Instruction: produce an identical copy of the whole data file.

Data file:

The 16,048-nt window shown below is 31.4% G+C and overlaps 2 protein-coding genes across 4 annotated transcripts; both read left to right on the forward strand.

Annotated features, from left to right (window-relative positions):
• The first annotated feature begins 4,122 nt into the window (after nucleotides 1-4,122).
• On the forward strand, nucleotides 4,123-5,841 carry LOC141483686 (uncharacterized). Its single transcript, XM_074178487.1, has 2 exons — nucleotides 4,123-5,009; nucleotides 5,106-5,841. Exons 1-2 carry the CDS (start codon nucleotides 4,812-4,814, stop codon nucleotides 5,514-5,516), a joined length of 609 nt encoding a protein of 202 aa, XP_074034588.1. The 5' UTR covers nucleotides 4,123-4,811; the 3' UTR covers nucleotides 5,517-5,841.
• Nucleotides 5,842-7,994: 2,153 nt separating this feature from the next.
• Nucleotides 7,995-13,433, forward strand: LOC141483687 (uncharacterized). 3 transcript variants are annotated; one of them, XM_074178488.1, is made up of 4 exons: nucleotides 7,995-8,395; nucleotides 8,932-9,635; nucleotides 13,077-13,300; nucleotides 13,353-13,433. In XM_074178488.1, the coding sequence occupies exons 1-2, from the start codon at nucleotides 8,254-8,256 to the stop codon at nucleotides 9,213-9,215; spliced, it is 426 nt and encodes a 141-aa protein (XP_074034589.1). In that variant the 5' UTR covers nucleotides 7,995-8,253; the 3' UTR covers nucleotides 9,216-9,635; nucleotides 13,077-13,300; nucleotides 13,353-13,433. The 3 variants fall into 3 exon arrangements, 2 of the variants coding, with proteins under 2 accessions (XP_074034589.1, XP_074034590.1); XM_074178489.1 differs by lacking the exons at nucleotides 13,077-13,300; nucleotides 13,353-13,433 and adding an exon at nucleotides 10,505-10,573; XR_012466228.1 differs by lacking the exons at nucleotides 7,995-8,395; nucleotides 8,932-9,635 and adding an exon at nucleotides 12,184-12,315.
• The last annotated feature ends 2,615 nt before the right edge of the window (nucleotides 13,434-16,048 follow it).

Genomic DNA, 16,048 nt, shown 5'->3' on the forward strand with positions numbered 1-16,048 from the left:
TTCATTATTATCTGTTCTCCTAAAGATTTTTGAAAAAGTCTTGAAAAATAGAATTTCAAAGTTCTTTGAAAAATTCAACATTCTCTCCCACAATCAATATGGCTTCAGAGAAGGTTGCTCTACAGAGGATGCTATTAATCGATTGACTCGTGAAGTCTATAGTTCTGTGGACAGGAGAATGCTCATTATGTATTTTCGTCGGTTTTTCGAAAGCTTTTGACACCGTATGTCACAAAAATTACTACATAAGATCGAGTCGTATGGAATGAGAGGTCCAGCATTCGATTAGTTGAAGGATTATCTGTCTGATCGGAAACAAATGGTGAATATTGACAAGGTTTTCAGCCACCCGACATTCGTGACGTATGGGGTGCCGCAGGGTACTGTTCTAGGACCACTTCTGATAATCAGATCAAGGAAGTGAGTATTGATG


The 16,048-nt window shown below is 31.4% G+C and overlaps 2 protein-coding genes across 4 annotated transcripts; both read left to right on the forward strand.

Annotated features, from left to right (window-relative positions):
• The first annotated feature begins 4,122 nt into the window (after nucleotides 1-4,122).
• On the forward strand, nucleotides 4,123-5,841 carry LOC141483686 (uncharacterized). Its single transcript, XM_074178487.1, has 2 exons — nucleotides 4,123-5,009; nucleotides 5,106-5,841. Exons 1-2 carry the CDS (start codon nucleotides 4,812-4,814, stop codon nucleotides 5,514-5,516), a joined length of 609 nt encoding a protein of 202 aa, XP_074034588.1. The 5' UTR covers nucleotides 4,123-4,811; the 3' UTR covers nucleotides 5,517-5,841.
• Nucleotides 5,842-7,994: 2,153 nt separating this feature from the next.
• Nucleotides 7,995-13,433, forward strand: LOC141483687 (uncharacterized). 3 transcript variants are annotated; one of them, XM_074178488.1, is made up of 4 exons: nucleotides 7,995-8,395; nucleotides 8,932-9,635; nucleotides 13,077-13,300; nucleotides 13,353-13,433. In XM_074178488.1, the coding sequence occupies exons 1-2, from the start codon at nucleotides 8,254-8,256 to the stop codon at nucleotides 9,213-9,215; spliced, it is 426 nt and encodes a 141-aa protein (XP_074034589.1). In that variant the 5' UTR covers nucleotides 7,995-8,253; the 3' UTR covers nucleotides 9,216-9,635; nucleotides 13,077-13,300; nucleotides 13,353-13,433. The 3 variants fall into 3 exon arrangements, 2 of the variants coding, with proteins under 2 accessions (XP_074034589.1, XP_074034590.1); XM_074178489.1 differs by lacking the exons at nucleotides 13,077-13,300; nucleotides 13,353-13,433 and adding an exon at nucleotides 10,505-10,573; XR_012466228.1 differs by lacking the exons at nucleotides 7,995-8,395; nucleotides 8,932-9,635 and adding an exon at nucleotides 12,184-12,315.
• The last annotated feature ends 2,615 nt before the right edge of the window (nucleotides 13,434-16,048 follow it).

Genomic DNA, 16,048 nt, shown 5'->3' on the forward strand with positions numbered 1-16,048 from the left:
TTCATTATTATCTGTTCTCCTAAAGATTTTTGAAAAAGTCTTGAAAAATAGAATTTCAAAGTTCTTTGAAAAATTCAACATTCTCTCCCACAATCAATATGGCTTCAGAGAAGGTTGCTCTACAGAGGATGCTATTAATCGATTGACTCGTGAAGTCTATAGTTCTGTGGACAGGAGAATGCTCATTATGTATTTTCGTCGGTTTTTCGAAAGCTTTTGACACCGTATGTCACAAAAATTACTACATAAGATCGAGTCGTATGGAATGAGAGGTCCAGCATTCGATTAGTTGAAGGATTATCTGTCTGATCGGAAACAAATGGTGAATATTGACAAGGTTTTCAGCCACCCGACATTCGTGACGTATGGGGTGCCGCAGGGTACTGTTCTAGGACCACTTCTGATAATCAGATCAAGGAAGTGAGTATTGATG